The words we use are far more important than most people realize. They have the ability to make deep changes in unconscious behaviour in ourselves and the people around us.
Marketers, politicians and others are keenly aware of the power of words and deliberately tailor what they say to be more convincing and to bring out the behaviours they want to see in others. It’s in our best interest to be aware of what’s going on around us and how the words we use will affect both ourselves and others.
The Kansas Experiment
In the 1970’s, psychiatrist Dr Erik Wright performed a six month experiment with paramedics. Those in the study group were asked to take three specific steps and otherwise perform their jobs as they always had.
- Move the patient away from distractions.
- Communicate one specific paragraph, word for word.
- Eliminate unrelated conversation.
What was the outcome? The patients who were attended to by the paramedics in this study proved to be more likely to survive the trip to the hospital, have shorter hospital stays and experience quicker recovery rates.1
In one experiment2 on priming, Dr John Bargh had participants complete a word search and then to walk down to the lab to hand in their completed assignments. The study group was given a word search containing words that all implied aging while the control group had completely random words.
Then all participants were measured on how long it took them to walk down the hall to the lab. The group with the words implying aging all walked measurably slower down the hallway to the lab than the group that had random words.
Growth vs fixed mindset
In research on growth vs fixed mindsets3, Dr Claudia M. Mueller and Professor Carol S. Dweck found that how they praised children directly affected the success those children had on future tasks.
They found that children praised on their intelligence (ie “you’re so smart”) did more poorly on future tasks, gave up more easily and when given a choice of working on easy or hard problems, picked the easy ones.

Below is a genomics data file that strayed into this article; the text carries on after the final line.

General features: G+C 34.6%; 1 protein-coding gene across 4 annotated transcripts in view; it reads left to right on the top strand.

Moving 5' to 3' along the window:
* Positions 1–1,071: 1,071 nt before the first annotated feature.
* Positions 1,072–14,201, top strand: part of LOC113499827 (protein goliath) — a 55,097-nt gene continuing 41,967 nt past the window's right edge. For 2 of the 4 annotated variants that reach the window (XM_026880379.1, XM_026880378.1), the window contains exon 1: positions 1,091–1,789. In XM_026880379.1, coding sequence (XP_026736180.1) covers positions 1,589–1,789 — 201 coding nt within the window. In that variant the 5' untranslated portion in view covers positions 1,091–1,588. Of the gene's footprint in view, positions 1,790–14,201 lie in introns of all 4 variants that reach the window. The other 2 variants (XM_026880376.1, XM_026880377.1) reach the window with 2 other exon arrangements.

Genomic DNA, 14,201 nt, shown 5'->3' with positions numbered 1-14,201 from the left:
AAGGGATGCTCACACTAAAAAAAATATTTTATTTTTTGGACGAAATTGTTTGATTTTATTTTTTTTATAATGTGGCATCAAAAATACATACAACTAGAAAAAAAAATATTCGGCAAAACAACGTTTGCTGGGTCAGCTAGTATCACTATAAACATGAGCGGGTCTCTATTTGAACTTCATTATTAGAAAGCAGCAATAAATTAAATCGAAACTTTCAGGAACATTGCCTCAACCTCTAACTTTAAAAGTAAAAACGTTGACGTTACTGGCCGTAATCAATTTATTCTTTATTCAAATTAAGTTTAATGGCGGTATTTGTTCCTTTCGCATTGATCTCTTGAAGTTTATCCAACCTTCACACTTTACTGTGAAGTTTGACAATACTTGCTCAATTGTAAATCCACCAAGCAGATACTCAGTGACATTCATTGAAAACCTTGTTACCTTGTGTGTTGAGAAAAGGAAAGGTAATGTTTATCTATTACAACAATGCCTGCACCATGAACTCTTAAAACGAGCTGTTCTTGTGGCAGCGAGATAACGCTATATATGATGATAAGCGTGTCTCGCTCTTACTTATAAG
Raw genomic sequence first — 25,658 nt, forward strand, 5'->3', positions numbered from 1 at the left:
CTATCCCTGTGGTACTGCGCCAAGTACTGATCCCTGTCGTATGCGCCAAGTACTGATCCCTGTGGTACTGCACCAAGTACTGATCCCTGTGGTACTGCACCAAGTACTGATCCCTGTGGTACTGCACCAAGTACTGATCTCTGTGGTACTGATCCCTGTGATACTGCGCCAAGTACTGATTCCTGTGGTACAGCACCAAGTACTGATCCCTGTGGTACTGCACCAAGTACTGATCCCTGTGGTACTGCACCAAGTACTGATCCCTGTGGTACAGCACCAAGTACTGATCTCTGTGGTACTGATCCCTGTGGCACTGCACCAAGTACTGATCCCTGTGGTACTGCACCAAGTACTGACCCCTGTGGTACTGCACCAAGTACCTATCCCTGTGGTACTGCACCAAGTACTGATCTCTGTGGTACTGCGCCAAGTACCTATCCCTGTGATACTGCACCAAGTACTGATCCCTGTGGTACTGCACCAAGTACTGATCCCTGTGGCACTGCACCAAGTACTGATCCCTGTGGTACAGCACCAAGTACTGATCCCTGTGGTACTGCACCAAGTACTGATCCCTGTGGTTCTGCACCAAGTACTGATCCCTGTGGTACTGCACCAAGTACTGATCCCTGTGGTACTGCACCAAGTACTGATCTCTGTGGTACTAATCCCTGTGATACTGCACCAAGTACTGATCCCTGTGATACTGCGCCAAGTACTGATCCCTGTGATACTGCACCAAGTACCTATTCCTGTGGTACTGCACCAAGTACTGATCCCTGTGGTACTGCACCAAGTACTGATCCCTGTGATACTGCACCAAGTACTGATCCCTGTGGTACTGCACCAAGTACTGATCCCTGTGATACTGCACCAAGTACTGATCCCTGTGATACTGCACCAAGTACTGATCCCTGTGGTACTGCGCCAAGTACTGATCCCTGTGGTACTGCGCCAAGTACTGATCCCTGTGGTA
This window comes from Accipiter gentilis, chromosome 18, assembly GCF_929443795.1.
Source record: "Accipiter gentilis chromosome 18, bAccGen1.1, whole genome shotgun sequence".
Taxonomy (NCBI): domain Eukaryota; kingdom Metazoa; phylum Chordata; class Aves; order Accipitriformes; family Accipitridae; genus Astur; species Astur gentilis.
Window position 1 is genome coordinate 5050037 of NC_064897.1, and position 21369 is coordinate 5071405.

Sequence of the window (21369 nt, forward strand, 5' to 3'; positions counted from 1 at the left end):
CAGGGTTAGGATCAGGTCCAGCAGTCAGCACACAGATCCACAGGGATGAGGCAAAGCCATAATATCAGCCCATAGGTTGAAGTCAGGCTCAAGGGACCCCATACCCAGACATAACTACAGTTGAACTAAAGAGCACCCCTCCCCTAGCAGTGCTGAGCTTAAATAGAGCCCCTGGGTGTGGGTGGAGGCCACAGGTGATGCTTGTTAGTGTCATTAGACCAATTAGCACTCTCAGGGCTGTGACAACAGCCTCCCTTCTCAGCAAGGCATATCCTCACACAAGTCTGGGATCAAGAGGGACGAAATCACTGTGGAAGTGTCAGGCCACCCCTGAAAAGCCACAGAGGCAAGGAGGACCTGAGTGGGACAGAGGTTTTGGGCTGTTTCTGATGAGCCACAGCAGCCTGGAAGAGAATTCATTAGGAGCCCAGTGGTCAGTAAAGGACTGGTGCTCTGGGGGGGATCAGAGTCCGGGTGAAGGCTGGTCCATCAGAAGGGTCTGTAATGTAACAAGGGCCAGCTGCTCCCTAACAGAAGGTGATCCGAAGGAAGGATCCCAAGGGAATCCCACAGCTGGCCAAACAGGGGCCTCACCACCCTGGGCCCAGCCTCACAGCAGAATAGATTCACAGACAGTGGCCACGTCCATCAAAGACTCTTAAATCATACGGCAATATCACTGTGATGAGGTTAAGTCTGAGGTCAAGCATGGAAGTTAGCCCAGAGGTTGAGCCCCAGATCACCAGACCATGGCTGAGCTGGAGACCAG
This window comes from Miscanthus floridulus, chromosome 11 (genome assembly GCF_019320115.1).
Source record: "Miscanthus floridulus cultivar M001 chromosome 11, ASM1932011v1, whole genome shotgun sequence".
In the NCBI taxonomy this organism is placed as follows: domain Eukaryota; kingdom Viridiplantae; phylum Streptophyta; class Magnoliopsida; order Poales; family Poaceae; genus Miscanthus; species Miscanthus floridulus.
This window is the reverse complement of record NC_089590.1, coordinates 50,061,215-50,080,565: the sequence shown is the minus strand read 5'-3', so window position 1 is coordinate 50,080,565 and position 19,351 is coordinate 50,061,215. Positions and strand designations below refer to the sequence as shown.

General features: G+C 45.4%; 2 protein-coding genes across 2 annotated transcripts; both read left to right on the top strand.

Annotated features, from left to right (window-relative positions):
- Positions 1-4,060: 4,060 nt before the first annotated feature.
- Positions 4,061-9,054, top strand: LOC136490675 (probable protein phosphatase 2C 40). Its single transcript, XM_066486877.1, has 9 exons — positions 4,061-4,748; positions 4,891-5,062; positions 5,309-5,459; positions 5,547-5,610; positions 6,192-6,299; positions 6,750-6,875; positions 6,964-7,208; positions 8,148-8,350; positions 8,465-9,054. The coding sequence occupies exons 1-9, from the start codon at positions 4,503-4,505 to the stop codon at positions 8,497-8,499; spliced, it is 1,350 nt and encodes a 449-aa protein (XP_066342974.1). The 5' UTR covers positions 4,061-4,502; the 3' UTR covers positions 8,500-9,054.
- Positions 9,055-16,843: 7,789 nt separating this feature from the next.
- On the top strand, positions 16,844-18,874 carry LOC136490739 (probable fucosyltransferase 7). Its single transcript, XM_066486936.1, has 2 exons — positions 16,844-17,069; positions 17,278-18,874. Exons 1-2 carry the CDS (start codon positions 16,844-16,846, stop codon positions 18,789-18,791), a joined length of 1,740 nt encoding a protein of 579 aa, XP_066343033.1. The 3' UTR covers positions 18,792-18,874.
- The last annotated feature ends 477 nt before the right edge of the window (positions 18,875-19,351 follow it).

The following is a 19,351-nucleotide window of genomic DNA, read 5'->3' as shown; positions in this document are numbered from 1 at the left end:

Children praised on the effort they put in (ie “you really worked hard on that one”) were more successful, persevered more with challenging tasks and when given a choice of easy or hard problems, picked the harder ones.
A tiny change in wording made a significant difference.
In 2015, the container ship El Faro sailed directly into a hurricane and sunk.
Deconstructing the recordings of the conversations on board the ship leading up to this disaster, L. David Marquet outlines how the language used by the captain and the crew had caused everyone to ignore the multitude of warning signs that had signalled the upcoming disaster.
This entire story along with many leadership lessons are outlined in his excellent book Leadership is Language.
What can we take from this?
What’s common about all these examples? In each case, the words we used had a significant effect on behaviour at a deeply unconsious level. Furthermore, it’s highly unlikely that any of these people would even have been aware that their behaviour had been affected in these ways.
I could have given other examples that would be more entertaining such as how a hypnotist can stick someone’s hand to the table or make someone forget their own name. In each case, using only words.
Now consider the language we use every day. Consider how empowered someone might feel when we keep talking about how work has been assigned to them or when the facilitator in the group is referred to as a scrum master.
When we talk about maintaining a sustainable pace and then use language around sprinting.
Then consider how we treat people when we talk about them being resources all day.
The language we use is critically important and we need to be more aware of how we’re influencing ourselves and those around us.
Start listening to what you are saying and what others are saying to you.
“The Worst is Over: What To Say When Every Moment Counts” by Judith Acosta LISW CCH, Judith Simon Prager PhD ↩
Bargh, J. A., Chen, M., & Burrows, L. (1996). Automaticity of social behavior: Direct effects of trait construct and stereotype activation on action. Journal of Personality and Social Psychology, 71(2), 230–244. https://doi.org/10.1037/0022-3518.104.22.168 ↩
Mueller CM, Dweck CS. Praise for intelligence can undermine children’s motivation and performance. J Pers Soc Psychol. 1998 Jul;75(1):33-52. doi: 10.1037//0022-3522.214.171.124. PMID: 9686450. ↩